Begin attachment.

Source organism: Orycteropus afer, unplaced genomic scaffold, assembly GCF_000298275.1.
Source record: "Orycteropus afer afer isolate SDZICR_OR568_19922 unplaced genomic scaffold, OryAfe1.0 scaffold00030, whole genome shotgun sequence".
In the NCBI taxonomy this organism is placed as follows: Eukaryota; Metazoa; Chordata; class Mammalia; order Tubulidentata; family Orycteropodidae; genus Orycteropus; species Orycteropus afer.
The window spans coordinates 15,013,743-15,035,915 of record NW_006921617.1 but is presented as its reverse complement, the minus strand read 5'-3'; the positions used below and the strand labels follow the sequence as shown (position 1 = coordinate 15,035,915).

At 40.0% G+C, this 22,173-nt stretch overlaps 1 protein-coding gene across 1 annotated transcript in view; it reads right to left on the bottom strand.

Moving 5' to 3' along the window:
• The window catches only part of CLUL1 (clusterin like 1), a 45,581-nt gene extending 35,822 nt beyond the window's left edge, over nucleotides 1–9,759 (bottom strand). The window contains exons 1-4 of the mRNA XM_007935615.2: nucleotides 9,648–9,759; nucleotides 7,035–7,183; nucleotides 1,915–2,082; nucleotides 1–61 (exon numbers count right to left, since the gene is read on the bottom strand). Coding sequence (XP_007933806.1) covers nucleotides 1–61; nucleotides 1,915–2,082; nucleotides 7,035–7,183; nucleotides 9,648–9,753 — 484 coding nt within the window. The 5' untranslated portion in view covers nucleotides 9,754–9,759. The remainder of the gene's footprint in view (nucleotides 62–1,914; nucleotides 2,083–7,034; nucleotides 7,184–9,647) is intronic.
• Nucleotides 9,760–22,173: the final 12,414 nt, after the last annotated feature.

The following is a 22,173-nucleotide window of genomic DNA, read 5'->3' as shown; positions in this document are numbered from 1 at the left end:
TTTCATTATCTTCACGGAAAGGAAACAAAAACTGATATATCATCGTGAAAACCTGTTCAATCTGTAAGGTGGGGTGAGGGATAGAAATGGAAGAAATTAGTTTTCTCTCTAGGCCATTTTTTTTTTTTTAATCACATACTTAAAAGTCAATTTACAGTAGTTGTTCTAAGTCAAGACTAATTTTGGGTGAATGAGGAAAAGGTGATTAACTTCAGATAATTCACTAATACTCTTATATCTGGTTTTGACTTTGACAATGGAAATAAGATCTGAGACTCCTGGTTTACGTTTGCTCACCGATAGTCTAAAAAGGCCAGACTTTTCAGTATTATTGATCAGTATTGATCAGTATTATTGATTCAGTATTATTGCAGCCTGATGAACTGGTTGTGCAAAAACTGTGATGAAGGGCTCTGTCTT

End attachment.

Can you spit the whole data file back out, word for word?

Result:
Source organism: Orycteropus afer, unplaced genomic scaffold, assembly GCF_000298275.1.
Source record: "Orycteropus afer afer isolate SDZICR_OR568_19922 unplaced genomic scaffold, OryAfe1.0 scaffold00030, whole genome shotgun sequence".
In the NCBI taxonomy this organism is placed as follows: Eukaryota; Metazoa; Chordata; class Mammalia; order Tubulidentata; family Orycteropodidae; genus Orycteropus; species Orycteropus afer.
The window spans coordinates 15,013,743-15,035,915 of record NW_006921617.1 but is presented as its reverse complement, the minus strand read 5'-3'; the positions used below and the strand labels follow the sequence as shown (position 1 = coordinate 15,035,915).

At 40.0% G+C, this 22,173-nt stretch overlaps 1 protein-coding gene across 1 annotated transcript in view; it reads right to left on the bottom strand.

Moving 5' to 3' along the window:
• The window catches only part of CLUL1 (clusterin like 1), a 45,581-nt gene extending 35,822 nt beyond the window's left edge, over nucleotides 1–9,759 (bottom strand). The window contains exons 1-4 of the mRNA XM_007935615.2: nucleotides 9,648–9,759; nucleotides 7,035–7,183; nucleotides 1,915–2,082; nucleotides 1–61 (exon numbers count right to left, since the gene is read on the bottom strand). Coding sequence (XP_007933806.1) covers nucleotides 1–61; nucleotides 1,915–2,082; nucleotides 7,035–7,183; nucleotides 9,648–9,753 — 484 coding nt within the window. The 5' untranslated portion in view covers nucleotides 9,754–9,759. The remainder of the gene's footprint in view (nucleotides 62–1,914; nucleotides 2,083–7,034; nucleotides 7,184–9,647) is intronic.
• Nucleotides 9,760–22,173: the final 12,414 nt, after the last annotated feature.

The following is a 22,173-nucleotide window of genomic DNA, read 5'->3' as shown; positions in this document are numbered from 1 at the left end:
TTTCATTATCTTCACGGAAAGGAAACAAAAACTGATATATCATCGTGAAAACCTGTTCAATCTGTAAGGTGGGGTGAGGGATAGAAATGGAAGAAATTAGTTTTCTCTCTAGGCCATTTTTTTTTTTTTAATCACATACTTAAAAGTCAATTTACAGTAGTTGTTCTAAGTCAAGACTAATTTTGGGTGAATGAGGAAAAGGTGATTAACTTCAGATAATTCACTAATACTCTTATATCTGGTTTTGACTTTGACAATGGAAATAAGATCTGAGACTCCTGGTTTACGTTTGCTCACCGATAGTCTAAAAAGGCCAGACTTTTCAGTATTATTGATCAGTATTGATCAGTATTATTGATTCAGTATTATTGCAGCCTGATGAACTGGTTGTGCAAAAACTGTGATGAAGGGCTCTGTCTT